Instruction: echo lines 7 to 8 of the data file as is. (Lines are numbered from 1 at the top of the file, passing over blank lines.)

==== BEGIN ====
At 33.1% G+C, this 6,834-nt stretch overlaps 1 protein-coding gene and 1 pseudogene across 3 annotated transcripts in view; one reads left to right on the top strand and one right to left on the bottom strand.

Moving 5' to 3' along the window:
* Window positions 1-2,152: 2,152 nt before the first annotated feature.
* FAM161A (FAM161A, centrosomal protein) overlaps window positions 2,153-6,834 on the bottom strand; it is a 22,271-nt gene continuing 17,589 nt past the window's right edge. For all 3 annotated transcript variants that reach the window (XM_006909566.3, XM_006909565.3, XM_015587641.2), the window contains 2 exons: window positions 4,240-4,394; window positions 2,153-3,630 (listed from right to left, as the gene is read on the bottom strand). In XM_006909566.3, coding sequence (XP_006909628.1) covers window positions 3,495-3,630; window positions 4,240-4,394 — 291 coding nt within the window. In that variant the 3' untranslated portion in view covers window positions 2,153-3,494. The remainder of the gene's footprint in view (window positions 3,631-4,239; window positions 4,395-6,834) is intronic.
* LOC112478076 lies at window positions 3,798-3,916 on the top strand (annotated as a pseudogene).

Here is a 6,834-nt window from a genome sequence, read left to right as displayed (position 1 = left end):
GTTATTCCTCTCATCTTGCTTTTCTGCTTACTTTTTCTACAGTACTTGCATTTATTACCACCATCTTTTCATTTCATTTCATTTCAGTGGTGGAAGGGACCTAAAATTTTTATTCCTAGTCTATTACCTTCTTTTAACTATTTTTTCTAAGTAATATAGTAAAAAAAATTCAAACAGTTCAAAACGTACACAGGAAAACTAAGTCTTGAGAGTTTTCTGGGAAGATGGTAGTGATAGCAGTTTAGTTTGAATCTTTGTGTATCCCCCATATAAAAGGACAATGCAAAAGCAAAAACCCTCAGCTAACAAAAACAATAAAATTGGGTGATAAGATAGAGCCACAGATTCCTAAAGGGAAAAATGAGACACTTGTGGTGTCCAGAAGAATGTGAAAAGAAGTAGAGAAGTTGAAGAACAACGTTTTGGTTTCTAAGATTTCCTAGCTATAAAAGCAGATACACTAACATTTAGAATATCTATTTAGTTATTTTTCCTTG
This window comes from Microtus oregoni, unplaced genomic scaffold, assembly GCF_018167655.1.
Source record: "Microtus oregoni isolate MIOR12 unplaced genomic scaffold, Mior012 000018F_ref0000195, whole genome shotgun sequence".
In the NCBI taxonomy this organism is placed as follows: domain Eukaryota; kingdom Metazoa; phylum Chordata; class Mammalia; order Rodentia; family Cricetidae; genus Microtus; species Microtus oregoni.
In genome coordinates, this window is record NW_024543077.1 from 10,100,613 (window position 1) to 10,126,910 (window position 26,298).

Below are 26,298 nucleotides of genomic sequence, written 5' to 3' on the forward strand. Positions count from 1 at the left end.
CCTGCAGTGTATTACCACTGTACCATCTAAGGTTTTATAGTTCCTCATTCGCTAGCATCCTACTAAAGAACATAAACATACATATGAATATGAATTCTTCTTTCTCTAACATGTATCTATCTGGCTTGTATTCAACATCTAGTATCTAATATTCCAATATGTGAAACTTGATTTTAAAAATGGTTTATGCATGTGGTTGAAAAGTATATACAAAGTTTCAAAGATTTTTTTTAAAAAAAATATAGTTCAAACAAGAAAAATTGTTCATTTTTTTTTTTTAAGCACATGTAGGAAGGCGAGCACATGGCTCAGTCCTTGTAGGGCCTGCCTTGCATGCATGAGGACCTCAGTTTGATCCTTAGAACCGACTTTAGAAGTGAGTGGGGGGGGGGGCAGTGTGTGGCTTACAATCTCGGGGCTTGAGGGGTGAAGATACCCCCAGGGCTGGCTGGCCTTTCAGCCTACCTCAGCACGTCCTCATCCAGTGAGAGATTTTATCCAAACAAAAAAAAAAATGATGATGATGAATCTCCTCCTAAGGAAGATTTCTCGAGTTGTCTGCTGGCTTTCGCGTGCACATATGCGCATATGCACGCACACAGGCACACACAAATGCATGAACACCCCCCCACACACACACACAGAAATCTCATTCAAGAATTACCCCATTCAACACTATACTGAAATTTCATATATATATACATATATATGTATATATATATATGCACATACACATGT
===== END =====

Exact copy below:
GTTATTCCTCTCATCTTGCTTTTCTGCTTACTTTTTCTACAGTACTTGCATTTATTACCACCATCTTTTCATTTCATTTCATTTCAGTGGTGGAAGGGACCTAAAATTTTTATTCCTAGTCTATTACCTTCTTTTAACTATTTTTTCTAAGTAATATAGTAAAAAAAATTCAAACAGTTCAAAACGTACACAGGAAAACTAAGTCTTGAGAGTTTTCTGGGAAGATGGTAGTGATAGCAGTTTAGTTTGAATCTTTGTGTATCCCCCATATAAAAGGACAATGCAAAAGCAAAAACCCTCAGCTAACAAAAACAATAAAATTGGGTGATAAGATAGAGCCACAGATTCCTAAAGGGAAAAATGAGACACTTGTGGTGTCCAGAAGAATGTGAAAAGAAGTAGAGAAGTTGAAGAACAACGTTTTGGTTTCTAAGATTTCCTAGCTATAAAAGCAGATACACTAACATTTAGAATATCTATTTAGTTATTTTTCCTTG
This window comes from Microtus oregoni, unplaced genomic scaffold, assembly GCF_018167655.1.